The Columbia River in the Pacific Northwest region of the U.S. is home to the greatest hydroelectric system in the world. Its dams provide 75 percent of the power needs of nearly 10 million people. But the dams also create numerous obstacles to the survival of what was once the world’s greatest salmon fishery. The region spends over $500 million annually to try to restore the fishery and ensure its future survival. However, the changes in river operations implemented to meet fish needs make it much more difficult to meet other environmental goals, such as the development of renewable electric power resources. Renewable resources would help to alleviate the risks associated with global warming. This paper demonstrates an unfortunate irony: that the renewable resources advocated by environmental interests are incompatible with a hydro system that is operated for fish. Such resources could add billions of dollars to the costs of electric power, while providing minimal environmental benefits. Saving the fish and reducing greenhouse gases are two environmental goals that do not appear to be compatible.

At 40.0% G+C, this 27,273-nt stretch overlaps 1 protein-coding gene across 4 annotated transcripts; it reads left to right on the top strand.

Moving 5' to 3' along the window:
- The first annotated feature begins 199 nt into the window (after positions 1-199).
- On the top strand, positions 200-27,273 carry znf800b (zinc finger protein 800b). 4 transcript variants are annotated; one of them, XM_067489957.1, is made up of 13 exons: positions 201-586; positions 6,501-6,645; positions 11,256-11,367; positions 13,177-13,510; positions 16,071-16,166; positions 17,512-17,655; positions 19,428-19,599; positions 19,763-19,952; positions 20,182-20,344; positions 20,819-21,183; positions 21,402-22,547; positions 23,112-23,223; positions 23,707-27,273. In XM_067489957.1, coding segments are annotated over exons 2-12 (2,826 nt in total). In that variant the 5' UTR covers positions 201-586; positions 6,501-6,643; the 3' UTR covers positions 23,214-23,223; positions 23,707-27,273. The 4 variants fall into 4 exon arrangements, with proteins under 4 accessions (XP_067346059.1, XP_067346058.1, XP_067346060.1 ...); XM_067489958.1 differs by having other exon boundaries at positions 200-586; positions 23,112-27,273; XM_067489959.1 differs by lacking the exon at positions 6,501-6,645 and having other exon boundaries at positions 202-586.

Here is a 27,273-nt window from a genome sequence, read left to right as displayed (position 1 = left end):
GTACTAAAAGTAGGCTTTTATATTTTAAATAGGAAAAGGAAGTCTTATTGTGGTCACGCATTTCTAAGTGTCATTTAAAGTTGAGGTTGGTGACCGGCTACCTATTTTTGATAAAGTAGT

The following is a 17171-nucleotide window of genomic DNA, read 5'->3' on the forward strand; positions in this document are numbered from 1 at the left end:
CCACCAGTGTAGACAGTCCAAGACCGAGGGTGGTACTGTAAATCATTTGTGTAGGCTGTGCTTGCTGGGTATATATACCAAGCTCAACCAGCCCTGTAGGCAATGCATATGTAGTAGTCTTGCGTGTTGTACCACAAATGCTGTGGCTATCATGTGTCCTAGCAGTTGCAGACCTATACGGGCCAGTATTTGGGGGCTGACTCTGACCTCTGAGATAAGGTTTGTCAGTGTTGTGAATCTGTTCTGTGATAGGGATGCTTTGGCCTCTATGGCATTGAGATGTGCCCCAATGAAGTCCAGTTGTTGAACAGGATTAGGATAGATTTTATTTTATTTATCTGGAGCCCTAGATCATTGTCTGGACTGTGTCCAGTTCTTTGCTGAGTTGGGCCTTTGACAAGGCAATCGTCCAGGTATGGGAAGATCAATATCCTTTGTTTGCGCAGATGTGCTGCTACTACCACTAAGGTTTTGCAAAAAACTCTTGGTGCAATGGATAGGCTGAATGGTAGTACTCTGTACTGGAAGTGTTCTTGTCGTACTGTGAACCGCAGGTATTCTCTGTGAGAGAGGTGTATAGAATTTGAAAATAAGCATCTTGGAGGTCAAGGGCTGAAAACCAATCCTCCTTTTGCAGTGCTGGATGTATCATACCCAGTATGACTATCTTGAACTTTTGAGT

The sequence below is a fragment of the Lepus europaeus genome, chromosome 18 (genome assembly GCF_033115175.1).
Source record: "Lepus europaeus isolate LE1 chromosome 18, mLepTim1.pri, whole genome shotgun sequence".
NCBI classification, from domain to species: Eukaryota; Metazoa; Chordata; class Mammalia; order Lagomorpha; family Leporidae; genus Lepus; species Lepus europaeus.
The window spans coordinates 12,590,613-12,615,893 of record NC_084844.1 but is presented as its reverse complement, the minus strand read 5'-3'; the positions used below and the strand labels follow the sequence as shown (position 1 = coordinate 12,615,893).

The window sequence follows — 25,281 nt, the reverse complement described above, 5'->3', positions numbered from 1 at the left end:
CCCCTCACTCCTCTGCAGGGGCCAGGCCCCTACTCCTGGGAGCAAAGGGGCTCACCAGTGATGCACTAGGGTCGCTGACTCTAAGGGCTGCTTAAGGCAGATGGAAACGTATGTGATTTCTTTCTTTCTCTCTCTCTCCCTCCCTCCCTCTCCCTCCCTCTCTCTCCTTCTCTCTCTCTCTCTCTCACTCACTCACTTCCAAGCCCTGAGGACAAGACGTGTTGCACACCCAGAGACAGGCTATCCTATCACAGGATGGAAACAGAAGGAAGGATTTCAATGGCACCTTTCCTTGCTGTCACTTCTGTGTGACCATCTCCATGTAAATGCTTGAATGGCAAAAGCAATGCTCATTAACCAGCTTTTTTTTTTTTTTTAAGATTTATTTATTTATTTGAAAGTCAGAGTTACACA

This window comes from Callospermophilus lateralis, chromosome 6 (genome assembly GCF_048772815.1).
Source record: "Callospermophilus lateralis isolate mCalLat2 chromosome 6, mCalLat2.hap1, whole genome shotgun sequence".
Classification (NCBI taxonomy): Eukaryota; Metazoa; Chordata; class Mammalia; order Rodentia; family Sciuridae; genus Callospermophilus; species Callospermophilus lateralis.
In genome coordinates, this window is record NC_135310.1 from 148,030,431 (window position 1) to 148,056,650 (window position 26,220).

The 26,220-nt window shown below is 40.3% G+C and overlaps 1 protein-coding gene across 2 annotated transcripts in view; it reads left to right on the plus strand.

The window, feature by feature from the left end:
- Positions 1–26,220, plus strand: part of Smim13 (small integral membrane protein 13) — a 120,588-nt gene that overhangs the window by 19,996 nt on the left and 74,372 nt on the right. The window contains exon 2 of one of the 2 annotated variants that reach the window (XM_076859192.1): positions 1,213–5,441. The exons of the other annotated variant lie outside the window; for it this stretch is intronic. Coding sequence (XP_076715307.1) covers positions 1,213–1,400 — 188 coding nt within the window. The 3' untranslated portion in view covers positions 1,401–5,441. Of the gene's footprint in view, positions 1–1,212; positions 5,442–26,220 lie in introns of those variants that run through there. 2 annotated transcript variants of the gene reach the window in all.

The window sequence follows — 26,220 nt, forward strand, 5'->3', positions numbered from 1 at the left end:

Keywords: Columbia River, salmon, carbon, greenhouse gases, renewable resources
Buchanan, S.C. Power, Fish, and the Greenhouse on the Columbia River. In: Microbehavior and Macroresults: Proceedings of the Tenth Biennial Conference of the International Institute of Fisheries Economics and Trade, July 10-14, 2000, Corvallis, Oregon, USA. Compiled by Richard S. Johnston and Ann L. Shriver. International Institute of Fisheries Economics and Trade (IIFET), Corvallis, 2001.